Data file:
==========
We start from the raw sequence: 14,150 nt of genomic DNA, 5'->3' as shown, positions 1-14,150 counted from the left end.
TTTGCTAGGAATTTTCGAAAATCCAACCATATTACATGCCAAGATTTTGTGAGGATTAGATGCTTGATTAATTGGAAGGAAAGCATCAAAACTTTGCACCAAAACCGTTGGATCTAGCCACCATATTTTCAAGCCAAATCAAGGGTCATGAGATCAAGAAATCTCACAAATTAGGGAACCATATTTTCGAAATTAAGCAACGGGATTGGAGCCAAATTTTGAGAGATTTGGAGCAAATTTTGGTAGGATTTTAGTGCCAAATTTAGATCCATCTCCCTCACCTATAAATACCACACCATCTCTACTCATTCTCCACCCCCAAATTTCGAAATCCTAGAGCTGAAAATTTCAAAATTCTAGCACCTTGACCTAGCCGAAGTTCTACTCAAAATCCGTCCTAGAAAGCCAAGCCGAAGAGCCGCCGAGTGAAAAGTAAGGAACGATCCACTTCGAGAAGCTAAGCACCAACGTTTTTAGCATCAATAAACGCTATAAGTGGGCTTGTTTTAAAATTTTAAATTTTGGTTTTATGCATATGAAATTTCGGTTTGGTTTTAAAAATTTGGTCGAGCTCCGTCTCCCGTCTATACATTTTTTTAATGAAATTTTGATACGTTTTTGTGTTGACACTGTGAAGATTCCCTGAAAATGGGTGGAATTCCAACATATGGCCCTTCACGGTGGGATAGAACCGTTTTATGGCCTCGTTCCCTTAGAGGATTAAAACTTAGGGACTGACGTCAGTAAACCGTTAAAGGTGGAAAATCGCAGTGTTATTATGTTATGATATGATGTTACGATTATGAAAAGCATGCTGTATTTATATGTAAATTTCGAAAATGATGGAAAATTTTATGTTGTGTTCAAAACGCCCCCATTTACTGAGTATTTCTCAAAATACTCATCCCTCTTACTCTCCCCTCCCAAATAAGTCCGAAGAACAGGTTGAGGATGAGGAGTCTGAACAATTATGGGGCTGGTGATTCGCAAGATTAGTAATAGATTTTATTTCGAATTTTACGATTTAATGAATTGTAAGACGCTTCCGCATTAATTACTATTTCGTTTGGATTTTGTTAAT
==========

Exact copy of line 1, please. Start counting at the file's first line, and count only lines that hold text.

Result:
We start from the raw sequence: 14,150 nt of genomic DNA, 5'->3' as shown, positions 1-14,150 counted from the left end.